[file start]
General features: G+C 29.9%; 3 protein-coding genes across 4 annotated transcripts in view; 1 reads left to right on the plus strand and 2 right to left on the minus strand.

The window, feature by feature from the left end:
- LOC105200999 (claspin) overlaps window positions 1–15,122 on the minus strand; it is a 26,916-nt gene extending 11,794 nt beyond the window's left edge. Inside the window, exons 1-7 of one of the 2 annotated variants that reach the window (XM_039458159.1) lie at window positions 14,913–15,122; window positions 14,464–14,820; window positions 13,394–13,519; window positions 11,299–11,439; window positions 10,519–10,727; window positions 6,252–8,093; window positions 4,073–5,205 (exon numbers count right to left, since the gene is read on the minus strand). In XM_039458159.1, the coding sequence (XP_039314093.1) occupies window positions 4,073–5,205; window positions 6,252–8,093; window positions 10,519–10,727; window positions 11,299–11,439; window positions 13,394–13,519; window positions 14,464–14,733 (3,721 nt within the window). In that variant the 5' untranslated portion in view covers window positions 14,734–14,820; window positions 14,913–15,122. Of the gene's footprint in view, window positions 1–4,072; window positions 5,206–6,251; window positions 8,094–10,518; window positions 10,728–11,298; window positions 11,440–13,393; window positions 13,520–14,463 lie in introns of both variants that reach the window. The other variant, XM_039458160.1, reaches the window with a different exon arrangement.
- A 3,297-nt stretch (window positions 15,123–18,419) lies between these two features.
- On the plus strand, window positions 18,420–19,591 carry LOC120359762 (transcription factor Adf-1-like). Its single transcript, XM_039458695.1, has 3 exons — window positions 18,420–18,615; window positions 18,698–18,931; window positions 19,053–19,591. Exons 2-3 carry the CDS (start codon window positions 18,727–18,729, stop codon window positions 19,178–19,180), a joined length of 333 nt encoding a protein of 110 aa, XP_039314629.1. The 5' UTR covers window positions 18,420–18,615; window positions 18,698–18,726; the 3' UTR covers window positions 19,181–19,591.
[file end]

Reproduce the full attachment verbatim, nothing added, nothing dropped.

General features: G+C 29.9%; 3 protein-coding genes across 4 annotated transcripts in view; 1 reads left to right on the plus strand and 2 right to left on the minus strand.

The window, feature by feature from the left end:
- LOC105200999 (claspin) overlaps window positions 1–15,122 on the minus strand; it is a 26,916-nt gene extending 11,794 nt beyond the window's left edge. Inside the window, exons 1-7 of one of the 2 annotated variants that reach the window (XM_039458159.1) lie at window positions 14,913–15,122; window positions 14,464–14,820; window positions 13,394–13,519; window positions 11,299–11,439; window positions 10,519–10,727; window positions 6,252–8,093; window positions 4,073–5,205 (exon numbers count right to left, since the gene is read on the minus strand). In XM_039458159.1, the coding sequence (XP_039314093.1) occupies window positions 4,073–5,205; window positions 6,252–8,093; window positions 10,519–10,727; window positions 11,299–11,439; window positions 13,394–13,519; window positions 14,464–14,733 (3,721 nt within the window). In that variant the 5' untranslated portion in view covers window positions 14,734–14,820; window positions 14,913–15,122. Of the gene's footprint in view, window positions 1–4,072; window positions 5,206–6,251; window positions 8,094–10,518; window positions 10,728–11,298; window positions 11,440–13,393; window positions 13,520–14,463 lie in introns of both variants that reach the window. The other variant, XM_039458160.1, reaches the window with a different exon arrangement.
- A 3,297-nt stretch (window positions 15,123–18,419) lies between these two features.
- On the plus strand, window positions 18,420–19,591 carry LOC120359762 (transcription factor Adf-1-like). Its single transcript, XM_039458695.1, has 3 exons — window positions 18,420–18,615; window positions 18,698–18,931; window positions 19,053–19,591. Exons 2-3 carry the CDS (start codon window positions 18,727–18,729, stop codon window positions 19,178–19,180), a joined length of 333 nt encoding a protein of 110 aa, XP_039314629.1. The 5' UTR covers window positions 18,420–18,615; window positions 18,698–18,726; the 3' UTR covers window positions 19,181–19,591.